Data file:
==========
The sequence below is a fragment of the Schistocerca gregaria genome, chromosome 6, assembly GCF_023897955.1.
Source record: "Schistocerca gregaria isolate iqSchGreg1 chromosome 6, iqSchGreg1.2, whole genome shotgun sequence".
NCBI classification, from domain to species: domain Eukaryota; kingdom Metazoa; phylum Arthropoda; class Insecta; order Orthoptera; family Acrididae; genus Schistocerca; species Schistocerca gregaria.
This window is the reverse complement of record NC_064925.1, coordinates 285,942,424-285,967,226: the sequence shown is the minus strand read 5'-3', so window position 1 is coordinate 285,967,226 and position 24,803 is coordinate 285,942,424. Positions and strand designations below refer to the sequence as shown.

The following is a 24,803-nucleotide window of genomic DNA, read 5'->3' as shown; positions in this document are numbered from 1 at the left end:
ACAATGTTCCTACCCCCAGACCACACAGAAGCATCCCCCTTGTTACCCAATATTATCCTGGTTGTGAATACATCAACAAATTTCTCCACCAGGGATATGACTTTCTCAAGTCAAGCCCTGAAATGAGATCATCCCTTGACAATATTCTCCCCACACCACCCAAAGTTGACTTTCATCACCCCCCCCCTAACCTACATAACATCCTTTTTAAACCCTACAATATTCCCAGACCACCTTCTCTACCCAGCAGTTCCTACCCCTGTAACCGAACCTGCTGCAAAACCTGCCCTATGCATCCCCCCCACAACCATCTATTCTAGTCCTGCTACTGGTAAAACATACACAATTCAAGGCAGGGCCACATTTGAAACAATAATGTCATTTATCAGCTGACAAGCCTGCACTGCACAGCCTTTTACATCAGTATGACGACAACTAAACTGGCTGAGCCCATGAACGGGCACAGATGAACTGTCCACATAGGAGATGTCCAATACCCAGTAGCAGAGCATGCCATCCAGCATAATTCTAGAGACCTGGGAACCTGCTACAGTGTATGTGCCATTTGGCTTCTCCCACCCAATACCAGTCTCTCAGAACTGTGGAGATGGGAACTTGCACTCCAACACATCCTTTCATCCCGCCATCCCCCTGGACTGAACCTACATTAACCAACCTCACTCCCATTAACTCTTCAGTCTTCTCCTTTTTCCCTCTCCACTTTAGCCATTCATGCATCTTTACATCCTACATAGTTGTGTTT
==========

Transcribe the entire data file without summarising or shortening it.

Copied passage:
The sequence below is a fragment of the Schistocerca gregaria genome, chromosome 6, assembly GCF_023897955.1.
Source record: "Schistocerca gregaria isolate iqSchGreg1 chromosome 6, iqSchGreg1.2, whole genome shotgun sequence".
NCBI classification, from domain to species: domain Eukaryota; kingdom Metazoa; phylum Arthropoda; class Insecta; order Orthoptera; family Acrididae; genus Schistocerca; species Schistocerca gregaria.
This window is the reverse complement of record NC_064925.1, coordinates 285,942,424-285,967,226: the sequence shown is the minus strand read 5'-3', so window position 1 is coordinate 285,967,226 and position 24,803 is coordinate 285,942,424. Positions and strand designations below refer to the sequence as shown.

The following is a 24,803-nucleotide window of genomic DNA, read 5'->3' as shown; positions in this document are numbered from 1 at the left end:
ACAATGTTCCTACCCCCAGACCACACAGAAGCATCCCCCTTGTTACCCAATATTATCCTGGTTGTGAATACATCAACAAATTTCTCCACCAGGGATATGACTTTCTCAAGTCAAGCCCTGAAATGAGATCATCCCTTGACAATATTCTCCCCACACCACCCAAAGTTGACTTTCATCACCCCCCCCCTAACCTACATAACATCCTTTTTAAACCCTACAATATTCCCAGACCACCTTCTCTACCCAGCAGTTCCTACCCCTGTAACCGAACCTGCTGCAAAACCTGCCCTATGCATCCCCCCCACAACCATCTATTCTAGTCCTGCTACTGGTAAAACATACACAATTCAAGGCAGGGCCACATTTGAAACAATAATGTCATTTATCAGCTGACAAGCCTGCACTGCACAGCCTTTTACATCAGTATGACGACAACTAAACTGGCTGAGCCCATGAACGGGCACAGATGAACTGTCCACATAGGAGATGTCCAATACCCAGTAGCAGAGCATGCCATCCAGCATAATTCTAGAGACCTGGGAACCTGCTACAGTGTATGTGCCATTTGGCTTCTCCCACCCAATACCAGTCTCTCAGAACTGTGGAGATGGGAACTTGCACTCCAACACATCCTTTCATCCCGCCATCCCCCTGGACTGAACCTACATTAACCAACCTCACTCCCATTAACTCTTCAGTCTTCTCCTTTTTCCCTCTCCACTTTAGCCATTCATGCATCTTTACATCCTACATAGTTGTGTTT